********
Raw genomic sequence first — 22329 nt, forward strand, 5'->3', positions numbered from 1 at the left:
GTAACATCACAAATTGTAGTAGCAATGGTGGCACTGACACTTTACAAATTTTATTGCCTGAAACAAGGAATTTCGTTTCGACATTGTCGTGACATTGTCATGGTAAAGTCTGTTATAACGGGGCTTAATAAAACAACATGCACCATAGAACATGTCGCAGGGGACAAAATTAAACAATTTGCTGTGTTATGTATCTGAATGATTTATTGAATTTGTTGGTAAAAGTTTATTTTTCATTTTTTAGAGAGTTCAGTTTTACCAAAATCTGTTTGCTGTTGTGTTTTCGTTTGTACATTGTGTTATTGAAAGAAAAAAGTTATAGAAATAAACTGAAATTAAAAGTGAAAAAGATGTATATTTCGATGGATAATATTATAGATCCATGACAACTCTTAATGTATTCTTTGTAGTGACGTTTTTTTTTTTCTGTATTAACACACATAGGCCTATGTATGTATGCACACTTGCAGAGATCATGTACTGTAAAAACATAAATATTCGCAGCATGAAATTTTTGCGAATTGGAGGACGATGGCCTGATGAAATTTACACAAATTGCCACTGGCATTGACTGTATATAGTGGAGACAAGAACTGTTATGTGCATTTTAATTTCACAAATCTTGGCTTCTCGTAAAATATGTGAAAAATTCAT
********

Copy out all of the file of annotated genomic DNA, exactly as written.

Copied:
Raw genomic sequence first — 22329 nt, forward strand, 5'->3', positions numbered from 1 at the left:
GTAACATCACAAATTGTAGTAGCAATGGTGGCACTGACACTTTACAAATTTTATTGCCTGAAACAAGGAATTTCGTTTCGACATTGTCGTGACATTGTCATGGTAAAGTCTGTTATAACGGGGCTTAATAAAACAACATGCACCATAGAACATGTCGCAGGGGACAAAATTAAACAATTTGCTGTGTTATGTATCTGAATGATTTATTGAATTTGTTGGTAAAAGTTTATTTTTCATTTTTTAGAGAGTTCAGTTTTACCAAAATCTGTTTGCTGTTGTGTTTTCGTTTGTACATTGTGTTATTGAAAGAAAAAAGTTATAGAAATAAACTGAAATTAAAAGTGAAAAAGATGTATATTTCGATGGATAATATTATAGATCCATGACAACTCTTAATGTATTCTTTGTAGTGACGTTTTTTTTTTTCTGTATTAACACACATAGGCCTATGTATGTATGCACACTTGCAGAGATCATGTACTGTAAAAACATAAATATTCGCAGCATGAAATTTTTGCGAATTGGAGGACGATGGCCTGATGAAATTTACACAAATTGCCACTGGCATTGACTGTATATAGTGGAGACAAGAACTGTTATGTGCATTTTAATTTCACAAATCTTGGCTTCTCGTAAAATATGTGAAAAATTCAT